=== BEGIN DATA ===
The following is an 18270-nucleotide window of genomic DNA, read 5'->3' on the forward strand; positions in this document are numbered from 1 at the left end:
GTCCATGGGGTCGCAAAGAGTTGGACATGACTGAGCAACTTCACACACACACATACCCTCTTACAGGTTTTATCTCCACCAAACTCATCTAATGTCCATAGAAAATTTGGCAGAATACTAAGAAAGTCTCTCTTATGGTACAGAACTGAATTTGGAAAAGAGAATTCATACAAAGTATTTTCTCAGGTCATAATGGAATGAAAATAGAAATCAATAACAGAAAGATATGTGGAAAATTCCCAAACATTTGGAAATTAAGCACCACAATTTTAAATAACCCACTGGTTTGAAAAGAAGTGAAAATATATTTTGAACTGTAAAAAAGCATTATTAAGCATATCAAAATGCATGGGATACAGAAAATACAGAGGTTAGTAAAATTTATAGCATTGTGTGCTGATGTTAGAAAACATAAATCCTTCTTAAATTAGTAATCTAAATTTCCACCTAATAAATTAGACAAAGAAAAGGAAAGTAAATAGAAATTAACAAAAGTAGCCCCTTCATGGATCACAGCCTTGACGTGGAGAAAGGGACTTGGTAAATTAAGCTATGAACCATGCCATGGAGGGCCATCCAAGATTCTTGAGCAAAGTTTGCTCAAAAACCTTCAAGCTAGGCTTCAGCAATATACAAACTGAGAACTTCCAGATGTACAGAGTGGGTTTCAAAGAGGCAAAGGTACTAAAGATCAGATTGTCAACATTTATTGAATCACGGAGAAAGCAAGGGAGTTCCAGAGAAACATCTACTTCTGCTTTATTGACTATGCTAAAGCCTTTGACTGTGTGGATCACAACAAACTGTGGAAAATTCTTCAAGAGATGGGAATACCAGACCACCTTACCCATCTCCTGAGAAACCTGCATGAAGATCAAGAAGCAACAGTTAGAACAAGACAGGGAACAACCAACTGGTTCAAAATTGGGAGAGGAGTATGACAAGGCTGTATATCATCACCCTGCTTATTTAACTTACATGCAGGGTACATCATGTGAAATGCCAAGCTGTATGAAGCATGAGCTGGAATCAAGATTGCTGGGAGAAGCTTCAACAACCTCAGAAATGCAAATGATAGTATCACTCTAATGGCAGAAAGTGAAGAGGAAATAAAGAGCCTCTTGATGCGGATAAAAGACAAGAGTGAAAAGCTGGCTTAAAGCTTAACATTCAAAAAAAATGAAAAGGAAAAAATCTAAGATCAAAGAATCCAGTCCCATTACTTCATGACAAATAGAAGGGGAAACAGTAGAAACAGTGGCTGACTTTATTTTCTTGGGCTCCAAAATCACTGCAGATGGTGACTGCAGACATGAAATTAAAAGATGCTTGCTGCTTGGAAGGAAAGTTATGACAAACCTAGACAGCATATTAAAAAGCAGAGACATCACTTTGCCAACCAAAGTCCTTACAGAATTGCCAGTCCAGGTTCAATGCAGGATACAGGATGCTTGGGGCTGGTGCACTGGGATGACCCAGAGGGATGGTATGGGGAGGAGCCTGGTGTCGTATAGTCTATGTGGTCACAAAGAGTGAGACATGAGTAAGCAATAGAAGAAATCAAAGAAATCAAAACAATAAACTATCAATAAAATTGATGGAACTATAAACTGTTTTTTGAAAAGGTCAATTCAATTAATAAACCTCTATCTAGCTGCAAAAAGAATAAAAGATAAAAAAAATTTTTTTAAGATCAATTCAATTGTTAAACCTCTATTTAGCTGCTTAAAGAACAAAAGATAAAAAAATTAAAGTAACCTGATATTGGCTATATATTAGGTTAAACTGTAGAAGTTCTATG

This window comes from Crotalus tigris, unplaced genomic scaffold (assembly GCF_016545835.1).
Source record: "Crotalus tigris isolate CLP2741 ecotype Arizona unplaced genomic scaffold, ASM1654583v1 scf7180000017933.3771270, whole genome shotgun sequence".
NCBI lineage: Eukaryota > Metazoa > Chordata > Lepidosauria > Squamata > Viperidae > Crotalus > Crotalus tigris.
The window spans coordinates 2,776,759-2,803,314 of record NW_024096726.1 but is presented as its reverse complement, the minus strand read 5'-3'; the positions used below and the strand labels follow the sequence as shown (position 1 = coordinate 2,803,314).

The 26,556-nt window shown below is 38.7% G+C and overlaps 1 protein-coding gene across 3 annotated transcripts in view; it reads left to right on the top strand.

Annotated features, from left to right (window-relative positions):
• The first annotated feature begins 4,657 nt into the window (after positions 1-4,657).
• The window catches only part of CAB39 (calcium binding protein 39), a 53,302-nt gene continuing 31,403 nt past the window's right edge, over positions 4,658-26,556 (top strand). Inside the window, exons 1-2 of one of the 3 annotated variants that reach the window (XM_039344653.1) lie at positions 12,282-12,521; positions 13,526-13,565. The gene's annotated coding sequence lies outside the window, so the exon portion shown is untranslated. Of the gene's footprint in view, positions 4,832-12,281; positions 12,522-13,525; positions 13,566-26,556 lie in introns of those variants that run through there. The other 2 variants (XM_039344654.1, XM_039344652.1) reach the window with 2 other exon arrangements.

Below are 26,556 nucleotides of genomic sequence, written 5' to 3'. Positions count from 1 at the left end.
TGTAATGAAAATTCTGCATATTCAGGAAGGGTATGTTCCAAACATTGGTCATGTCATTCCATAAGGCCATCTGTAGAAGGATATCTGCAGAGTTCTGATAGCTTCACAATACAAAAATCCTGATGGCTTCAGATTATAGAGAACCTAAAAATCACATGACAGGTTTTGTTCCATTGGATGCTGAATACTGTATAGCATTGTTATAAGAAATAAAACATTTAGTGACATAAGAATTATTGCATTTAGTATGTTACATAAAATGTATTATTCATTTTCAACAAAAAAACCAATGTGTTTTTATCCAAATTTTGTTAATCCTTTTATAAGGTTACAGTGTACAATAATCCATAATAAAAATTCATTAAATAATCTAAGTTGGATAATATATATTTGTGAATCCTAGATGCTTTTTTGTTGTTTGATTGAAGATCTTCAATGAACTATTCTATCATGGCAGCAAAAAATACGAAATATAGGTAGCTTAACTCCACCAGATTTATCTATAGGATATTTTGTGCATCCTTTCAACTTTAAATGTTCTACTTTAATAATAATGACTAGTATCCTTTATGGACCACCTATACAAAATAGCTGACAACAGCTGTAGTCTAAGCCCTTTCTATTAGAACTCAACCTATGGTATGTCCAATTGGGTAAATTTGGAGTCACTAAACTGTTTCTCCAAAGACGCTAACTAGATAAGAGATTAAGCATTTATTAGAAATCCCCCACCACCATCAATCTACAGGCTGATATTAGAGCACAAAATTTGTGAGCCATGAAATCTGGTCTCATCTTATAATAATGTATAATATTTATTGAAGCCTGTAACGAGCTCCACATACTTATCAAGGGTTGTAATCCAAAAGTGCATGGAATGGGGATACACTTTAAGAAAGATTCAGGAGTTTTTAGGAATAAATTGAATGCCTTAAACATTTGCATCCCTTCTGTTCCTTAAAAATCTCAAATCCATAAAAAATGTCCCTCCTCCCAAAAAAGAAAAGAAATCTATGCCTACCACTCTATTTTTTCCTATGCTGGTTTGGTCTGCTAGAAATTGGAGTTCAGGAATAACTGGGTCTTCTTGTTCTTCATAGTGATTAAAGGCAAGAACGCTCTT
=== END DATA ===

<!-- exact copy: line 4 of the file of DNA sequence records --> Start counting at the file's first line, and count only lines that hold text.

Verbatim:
Source record: "Crotalus tigris isolate CLP2741 ecotype Arizona unplaced genomic scaffold, ASM1654583v1 scf7180000017933.3771270, whole genome shotgun sequence".